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Excavations Benching and Sloping Toolbox Safety Talk


Excavation project showing benching and sloping.

Excavations are recognized as one of the most hazardous operations in the construction industry. Excavation cave-ins can cause serious and often fatal injuries to employees. In addition to the hazards related to cave-ins, excavations are a concern on campus due to the University’s complex underground utility infrastructure. OSHA places very strict regulations governing the design of an excavation, cave-in prevention methods, and employee training. Cornell employees working in or around excavations need to be knowledgeable of these safety requirements.

General Requirements for All Excavations

  • All employees working in an excavation must receive initial training.
  • A competent person must be clearly identified for all excavations. This person must be knowledgeable in assessing soil conditions, the use of protective systems, and OSHA requirements.
  • Before beginning excavation, establish the locations of underground and overhead utilities and services.
    • When applicable contact utility companies and advise them prior to the start of excavation
  • Use Personal Protective Equipment:
    • Wear hard hat, safety glasses, safety gloves, high-visibility vest and safety shoes
  • Do not permit people underneath the loads of lifting or digging equipment.
  • When hazardous atmospheric conditions exist or we can reasonably expect them to exist, test and control the atmosphere to prevent exposure to harmful levels.
  • Keep surcharge loads at least 2 feet from trench edges.
  • Keep heavy equipment away from trench edges.
  • Precautions must be taken to ensure vibrating equipment/vehicular traffic does not cause a cave-in.
  • Employees working in trenches 4 feet deep or more should have an adequate and safe means of exit, such as ladders, steps or ramps available at no more than 25 feet of lateral travel.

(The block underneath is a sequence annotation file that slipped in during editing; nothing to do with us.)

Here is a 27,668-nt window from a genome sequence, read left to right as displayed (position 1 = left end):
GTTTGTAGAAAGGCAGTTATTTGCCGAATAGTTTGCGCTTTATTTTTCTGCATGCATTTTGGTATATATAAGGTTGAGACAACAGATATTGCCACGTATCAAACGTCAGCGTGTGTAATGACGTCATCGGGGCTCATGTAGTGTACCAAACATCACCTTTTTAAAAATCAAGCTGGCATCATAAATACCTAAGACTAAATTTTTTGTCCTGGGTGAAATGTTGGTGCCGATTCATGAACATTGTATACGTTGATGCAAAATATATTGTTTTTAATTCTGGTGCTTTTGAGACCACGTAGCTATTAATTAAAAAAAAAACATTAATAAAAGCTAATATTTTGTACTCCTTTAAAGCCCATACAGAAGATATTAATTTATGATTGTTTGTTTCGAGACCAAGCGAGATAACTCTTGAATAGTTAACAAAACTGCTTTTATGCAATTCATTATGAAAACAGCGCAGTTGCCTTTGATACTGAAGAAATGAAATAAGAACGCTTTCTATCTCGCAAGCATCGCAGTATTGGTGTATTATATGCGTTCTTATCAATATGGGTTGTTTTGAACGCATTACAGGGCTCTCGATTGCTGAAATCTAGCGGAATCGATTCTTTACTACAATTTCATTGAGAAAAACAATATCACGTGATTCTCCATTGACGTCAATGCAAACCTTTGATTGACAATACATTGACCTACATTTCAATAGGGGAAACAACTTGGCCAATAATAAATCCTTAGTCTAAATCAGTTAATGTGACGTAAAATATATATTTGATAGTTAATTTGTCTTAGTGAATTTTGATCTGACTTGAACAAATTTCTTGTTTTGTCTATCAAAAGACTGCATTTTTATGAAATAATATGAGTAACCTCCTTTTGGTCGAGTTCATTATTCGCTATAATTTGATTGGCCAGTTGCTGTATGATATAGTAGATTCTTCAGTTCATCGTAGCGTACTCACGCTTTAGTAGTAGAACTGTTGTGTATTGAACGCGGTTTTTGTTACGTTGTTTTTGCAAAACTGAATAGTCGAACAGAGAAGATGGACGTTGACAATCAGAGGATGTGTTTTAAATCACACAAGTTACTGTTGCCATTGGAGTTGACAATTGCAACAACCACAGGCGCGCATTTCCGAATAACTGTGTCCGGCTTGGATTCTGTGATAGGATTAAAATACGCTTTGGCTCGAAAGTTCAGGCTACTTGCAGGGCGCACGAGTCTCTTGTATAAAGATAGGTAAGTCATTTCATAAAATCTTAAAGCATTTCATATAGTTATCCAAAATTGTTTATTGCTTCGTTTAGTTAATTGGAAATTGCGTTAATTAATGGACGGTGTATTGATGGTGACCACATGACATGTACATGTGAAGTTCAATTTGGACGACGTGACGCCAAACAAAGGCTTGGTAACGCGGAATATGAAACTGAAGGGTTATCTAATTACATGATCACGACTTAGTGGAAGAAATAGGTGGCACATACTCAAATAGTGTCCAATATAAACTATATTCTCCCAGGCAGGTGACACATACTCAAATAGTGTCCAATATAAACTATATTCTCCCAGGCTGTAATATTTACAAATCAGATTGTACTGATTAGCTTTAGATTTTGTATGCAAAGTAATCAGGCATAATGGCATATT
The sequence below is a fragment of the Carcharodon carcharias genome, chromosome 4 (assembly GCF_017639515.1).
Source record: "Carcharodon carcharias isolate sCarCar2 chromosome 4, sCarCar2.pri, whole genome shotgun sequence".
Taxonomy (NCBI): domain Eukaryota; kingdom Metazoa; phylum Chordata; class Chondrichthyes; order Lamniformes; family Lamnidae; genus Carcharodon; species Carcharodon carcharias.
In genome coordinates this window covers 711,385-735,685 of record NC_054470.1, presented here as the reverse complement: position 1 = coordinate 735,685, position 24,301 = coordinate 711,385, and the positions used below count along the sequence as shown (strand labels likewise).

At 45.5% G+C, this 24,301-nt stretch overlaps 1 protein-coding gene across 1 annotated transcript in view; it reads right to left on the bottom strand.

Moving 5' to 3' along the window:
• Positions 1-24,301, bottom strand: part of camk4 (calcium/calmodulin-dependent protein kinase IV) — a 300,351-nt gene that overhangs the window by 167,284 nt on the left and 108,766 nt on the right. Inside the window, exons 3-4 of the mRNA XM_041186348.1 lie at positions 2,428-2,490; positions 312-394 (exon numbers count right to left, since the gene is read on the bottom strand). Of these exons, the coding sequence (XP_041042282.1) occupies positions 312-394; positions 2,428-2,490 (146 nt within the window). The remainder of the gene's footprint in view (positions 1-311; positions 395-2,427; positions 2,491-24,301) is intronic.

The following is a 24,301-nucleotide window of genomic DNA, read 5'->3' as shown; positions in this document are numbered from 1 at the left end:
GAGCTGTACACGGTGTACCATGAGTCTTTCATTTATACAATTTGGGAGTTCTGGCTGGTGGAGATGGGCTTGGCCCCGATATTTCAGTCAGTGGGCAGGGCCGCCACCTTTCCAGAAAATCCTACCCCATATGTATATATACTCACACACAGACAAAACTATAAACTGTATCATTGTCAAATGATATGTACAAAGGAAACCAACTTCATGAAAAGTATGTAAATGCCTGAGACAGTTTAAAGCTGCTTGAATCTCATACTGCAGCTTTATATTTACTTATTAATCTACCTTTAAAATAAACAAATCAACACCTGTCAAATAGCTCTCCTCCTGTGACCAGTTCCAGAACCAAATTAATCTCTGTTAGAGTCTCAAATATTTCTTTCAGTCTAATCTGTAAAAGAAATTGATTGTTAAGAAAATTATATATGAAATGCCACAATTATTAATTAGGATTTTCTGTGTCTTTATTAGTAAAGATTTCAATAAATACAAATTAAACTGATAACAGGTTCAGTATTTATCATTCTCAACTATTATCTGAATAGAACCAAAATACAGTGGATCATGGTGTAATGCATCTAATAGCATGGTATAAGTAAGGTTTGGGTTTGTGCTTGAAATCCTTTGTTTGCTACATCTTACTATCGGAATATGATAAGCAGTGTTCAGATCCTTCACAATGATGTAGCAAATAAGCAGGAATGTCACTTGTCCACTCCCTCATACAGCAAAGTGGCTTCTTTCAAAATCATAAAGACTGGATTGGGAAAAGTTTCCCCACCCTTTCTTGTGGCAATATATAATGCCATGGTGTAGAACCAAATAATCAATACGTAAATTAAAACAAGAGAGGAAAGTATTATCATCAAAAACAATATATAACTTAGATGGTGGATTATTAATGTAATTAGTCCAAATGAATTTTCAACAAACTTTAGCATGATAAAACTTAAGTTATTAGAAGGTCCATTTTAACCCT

• Do not work in an excavation if there is accumulated water unless necessary safety precautions are followed.
  • The Daily Trenching/Excavation Log must be completed, and a copy must remain on site.
  • If conditions change in or around the excavation, employees must exit the excavation and a competent person must re-inspect and give approval for employees to re-enter.

Soil Classification

An adequate identification of the type of soil is necessary through visual and manual tests to identify the correct solution of the protection system. The type of soil will determine the trench protection system to be used. Any time the site conditions change the soil will need to be reevaluated. The soil type must be identified by the competent person on site.

  • Stable Rock are defined as solid mineral matter that can be excavated with vertical sides which remain intact while exposed.
  • Type A soils are defined as cohesive soils with an unconfined compressive strength of 1.5 tons per square foot (tsf) or greater (i.e. clay, silty clay, sandy clay, clay loam and cemented soils)
  • Type B soils are defined as cohesive soil with an unconfined compressive strength of 0.5 tsf or greater but less than 1.5 tsf (i.e. angular gravel, silt, silt loam, and sandy loam)
  • Type C soils are defined as soils with an unconfined compressive strength of 0.5 tsf or less (i.e. gravel, sand, and loamy sand)

Sloping and Benching

Sloping, benching, or other approved cave-in protection systems must be utilized in excavations 5 feet or greater in depth. For excavations greater than 20 ft depth, the slope or bench shall be designed by a registered professional engineer.

  • Sloping
    • Sloping means a method of protecting employees from cave-ins by excavating to form sides of an excavation that are inclined away from the excavation so as to prevent cave-ins.
Soil Type Height/Depth ratio Slope Angle
Stable Rock Vertical 90 degrees
Type A Maximum allowable slope of 3/4:1 53 degrees
Type B Maximum allowable slope of 1:1 45 degrees
Type C Maximum allowable slope of 1 1/2:1 34 degrees
Figure shows the dimensions of sloping according to soil types.


Benching is a method of protecting employees from cave-ins by excavating the sides of an excavation to form one or a series of horizontal levels or steps, usually with vertical or near-vertical surfaces between levels. There are two basic types of benching, simple and multiple. The type of soil determines the horizontal to vertical ratio of the benched side. As a general rule, the bottom vertical height of the trench must not exceed 4 ft for the first bench. Subsequent benches may be up to a maximum of 5 ft vertical in Type A soil and 4 ft in Type B soil to a total trench depth of 20 ft. All subsequent benches must be below the maximum allowable slope for that soil type. For Type B soil the trench excavation is permitted in cohesive soil only. Type C soil is not permitted to be benched at any time.

Figure shows dimensions for benching for soil types but not soil type c.